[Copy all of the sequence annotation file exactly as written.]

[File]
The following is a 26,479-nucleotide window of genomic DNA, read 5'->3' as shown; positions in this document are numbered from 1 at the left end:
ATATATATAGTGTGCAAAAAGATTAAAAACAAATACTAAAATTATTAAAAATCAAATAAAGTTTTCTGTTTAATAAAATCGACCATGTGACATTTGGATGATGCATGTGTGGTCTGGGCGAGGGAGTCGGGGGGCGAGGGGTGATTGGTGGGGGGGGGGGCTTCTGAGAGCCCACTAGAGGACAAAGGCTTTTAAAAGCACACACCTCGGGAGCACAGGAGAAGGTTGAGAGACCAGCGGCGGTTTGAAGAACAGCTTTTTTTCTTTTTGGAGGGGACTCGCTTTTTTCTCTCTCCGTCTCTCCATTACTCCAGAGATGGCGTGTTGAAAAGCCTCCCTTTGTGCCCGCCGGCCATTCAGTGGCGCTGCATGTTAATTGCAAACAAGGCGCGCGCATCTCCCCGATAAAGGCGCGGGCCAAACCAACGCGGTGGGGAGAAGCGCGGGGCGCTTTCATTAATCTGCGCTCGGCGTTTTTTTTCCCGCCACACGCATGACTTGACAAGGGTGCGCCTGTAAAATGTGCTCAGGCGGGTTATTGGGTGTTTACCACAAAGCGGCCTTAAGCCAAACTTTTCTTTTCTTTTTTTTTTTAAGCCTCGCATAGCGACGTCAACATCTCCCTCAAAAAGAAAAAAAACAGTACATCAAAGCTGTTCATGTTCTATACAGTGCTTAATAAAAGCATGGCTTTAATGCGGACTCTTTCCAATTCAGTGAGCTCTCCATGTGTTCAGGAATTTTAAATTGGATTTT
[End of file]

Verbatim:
The following is a 26,479-nucleotide window of genomic DNA, read 5'->3' as shown; positions in this document are numbered from 1 at the left end:
ATATATATAGTGTGCAAAAAGATTAAAAACAAATACTAAAATTATTAAAAATCAAATAAAGTTTTCTGTTTAATAAAATCGACCATGTGACATTTGGATGATGCATGTGTGGTCTGGGCGAGGGAGTCGGGGGGCGAGGGGTGATTGGTGGGGGGGGGGGCTTCTGAGAGCCCACTAGAGGACAAAGGCTTTTAAAAGCACACACCTCGGGAGCACAGGAGAAGGTTGAGAGACCAGCGGCGGTTTGAAGAACAGCTTTTTTTCTTTTTGGAGGGGACTCGCTTTTTTCTCTCTCCGTCTCTCCATTACTCCAGAGATGGCGTGTTGAAAAGCCTCCCTTTGTGCCCGCCGGCCATTCAGTGGCGCTGCATGTTAATTGCAAACAAGGCGCGCGCATCTCCCCGATAAAGGCGCGGGCCAAACCAACGCGGTGGGGAGAAGCGCGGGGCGCTTTCATTAATCTGCGCTCGGCGTTTTTTTTCCCGCCACACGCATGACTTGACAAGGGTGCGCCTGTAAAATGTGCTCAGGCGGGTTATTGGGTGTTTACCACAAAGCGGCCTTAAGCCAAACTTTTCTTTTCTTTTTTTTTTTAAGCCTCGCATAGCGACGTCAACATCTCCCTCAAAAAGAAAAAAAACAGTACATCAAAGCTGTTCATGTTCTATACAGTGCTTAATAAAAGCATGGCTTTAATGCGGACTCTTTCCAATTCAGTGAGCTCTCCATGTGTTCAGGAATTTTAAATTGGATTTT